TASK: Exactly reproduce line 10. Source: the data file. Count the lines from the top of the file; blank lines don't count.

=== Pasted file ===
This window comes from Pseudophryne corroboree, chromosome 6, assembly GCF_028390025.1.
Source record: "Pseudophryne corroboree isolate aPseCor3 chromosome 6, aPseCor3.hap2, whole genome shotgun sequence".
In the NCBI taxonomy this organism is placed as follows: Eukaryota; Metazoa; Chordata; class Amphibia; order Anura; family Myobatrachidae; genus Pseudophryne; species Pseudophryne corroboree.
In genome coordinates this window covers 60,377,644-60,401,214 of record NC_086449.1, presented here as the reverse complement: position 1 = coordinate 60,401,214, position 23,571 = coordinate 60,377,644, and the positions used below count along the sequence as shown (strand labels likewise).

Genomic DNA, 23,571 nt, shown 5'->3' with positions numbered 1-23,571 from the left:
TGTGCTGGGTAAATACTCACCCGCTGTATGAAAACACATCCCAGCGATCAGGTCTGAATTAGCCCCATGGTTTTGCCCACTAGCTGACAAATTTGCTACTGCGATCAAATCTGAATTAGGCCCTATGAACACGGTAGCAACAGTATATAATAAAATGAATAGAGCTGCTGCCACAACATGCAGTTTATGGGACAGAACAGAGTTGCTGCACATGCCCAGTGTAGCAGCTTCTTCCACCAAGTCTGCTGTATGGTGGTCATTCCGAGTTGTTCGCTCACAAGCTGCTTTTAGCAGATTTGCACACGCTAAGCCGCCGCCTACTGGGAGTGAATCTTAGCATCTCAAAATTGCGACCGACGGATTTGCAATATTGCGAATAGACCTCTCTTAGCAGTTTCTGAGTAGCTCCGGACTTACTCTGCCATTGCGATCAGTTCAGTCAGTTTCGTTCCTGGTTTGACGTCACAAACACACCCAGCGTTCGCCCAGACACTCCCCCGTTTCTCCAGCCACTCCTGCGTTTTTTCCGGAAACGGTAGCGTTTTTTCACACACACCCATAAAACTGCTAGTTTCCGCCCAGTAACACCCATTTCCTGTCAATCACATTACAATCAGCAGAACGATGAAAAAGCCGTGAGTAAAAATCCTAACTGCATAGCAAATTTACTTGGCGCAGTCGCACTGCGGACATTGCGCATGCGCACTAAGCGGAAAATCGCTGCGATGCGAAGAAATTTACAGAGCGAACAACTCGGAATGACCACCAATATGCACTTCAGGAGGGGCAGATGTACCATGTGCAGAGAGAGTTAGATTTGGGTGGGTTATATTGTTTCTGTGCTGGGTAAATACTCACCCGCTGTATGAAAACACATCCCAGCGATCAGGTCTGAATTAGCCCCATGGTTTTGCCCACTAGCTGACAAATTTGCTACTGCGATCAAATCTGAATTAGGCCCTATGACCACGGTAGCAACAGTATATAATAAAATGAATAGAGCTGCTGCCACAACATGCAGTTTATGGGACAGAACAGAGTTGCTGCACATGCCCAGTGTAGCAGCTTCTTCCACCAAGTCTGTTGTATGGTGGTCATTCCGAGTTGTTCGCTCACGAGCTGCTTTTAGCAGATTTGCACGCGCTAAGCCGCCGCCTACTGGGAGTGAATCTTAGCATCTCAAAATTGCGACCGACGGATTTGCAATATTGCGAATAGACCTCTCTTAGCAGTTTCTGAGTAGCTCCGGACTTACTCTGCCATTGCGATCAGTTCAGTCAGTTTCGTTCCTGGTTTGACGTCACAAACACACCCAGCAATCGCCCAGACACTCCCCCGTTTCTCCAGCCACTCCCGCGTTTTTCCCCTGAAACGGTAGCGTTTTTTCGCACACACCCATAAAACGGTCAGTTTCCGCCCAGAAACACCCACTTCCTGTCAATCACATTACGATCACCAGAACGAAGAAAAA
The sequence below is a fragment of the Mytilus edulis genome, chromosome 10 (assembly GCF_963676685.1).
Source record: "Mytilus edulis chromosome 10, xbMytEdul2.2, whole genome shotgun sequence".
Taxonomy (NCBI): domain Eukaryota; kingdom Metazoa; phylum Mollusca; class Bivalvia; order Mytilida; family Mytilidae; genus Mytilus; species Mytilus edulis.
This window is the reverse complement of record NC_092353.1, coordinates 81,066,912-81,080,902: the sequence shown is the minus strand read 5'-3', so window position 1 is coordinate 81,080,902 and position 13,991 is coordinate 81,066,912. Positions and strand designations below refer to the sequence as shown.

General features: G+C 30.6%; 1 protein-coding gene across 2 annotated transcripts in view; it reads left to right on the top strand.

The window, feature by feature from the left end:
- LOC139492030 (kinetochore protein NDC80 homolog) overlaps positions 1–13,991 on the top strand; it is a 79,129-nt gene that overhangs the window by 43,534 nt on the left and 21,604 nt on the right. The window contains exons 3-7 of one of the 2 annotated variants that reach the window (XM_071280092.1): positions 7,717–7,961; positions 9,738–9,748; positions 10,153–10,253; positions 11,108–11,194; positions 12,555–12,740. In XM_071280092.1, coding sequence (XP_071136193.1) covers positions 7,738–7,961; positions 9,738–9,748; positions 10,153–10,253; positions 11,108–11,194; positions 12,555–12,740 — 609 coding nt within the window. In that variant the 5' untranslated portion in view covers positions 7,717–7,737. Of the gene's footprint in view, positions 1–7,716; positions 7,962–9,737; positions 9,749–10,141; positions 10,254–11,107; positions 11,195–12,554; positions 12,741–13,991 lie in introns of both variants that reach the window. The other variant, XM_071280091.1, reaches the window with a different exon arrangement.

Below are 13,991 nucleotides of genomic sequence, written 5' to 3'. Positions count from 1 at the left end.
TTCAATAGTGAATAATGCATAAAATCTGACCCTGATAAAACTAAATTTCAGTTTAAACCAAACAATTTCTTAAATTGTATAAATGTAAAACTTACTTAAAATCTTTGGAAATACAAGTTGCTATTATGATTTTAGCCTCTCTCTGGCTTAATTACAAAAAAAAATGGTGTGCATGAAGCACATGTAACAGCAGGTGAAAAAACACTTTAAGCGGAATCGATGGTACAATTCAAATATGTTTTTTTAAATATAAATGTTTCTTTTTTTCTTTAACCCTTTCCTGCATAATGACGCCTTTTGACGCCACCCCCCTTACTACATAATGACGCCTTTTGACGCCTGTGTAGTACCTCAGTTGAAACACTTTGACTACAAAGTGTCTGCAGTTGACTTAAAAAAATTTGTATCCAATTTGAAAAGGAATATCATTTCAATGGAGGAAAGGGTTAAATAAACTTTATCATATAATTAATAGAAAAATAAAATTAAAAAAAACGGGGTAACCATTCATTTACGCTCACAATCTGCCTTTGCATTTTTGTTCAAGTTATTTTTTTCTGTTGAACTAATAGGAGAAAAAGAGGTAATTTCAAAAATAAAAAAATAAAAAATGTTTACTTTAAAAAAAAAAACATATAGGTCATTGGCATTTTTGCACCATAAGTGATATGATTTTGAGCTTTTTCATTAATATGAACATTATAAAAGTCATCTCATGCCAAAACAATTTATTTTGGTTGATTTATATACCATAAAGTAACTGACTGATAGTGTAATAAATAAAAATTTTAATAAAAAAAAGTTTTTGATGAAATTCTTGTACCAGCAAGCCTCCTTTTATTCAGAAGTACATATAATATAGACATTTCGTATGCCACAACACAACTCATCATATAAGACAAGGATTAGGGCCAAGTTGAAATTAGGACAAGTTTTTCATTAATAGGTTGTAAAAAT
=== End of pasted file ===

This window is the reverse complement of record NC_092353.1, coordinates 81,066,912-81,080,902: the sequence shown is the minus strand read 5'-3', so window position 1 is coordinate 81,080,902 and position 13,991 is coordinate 81,066,912. Positions and strand designations below refer to the sequence as shown.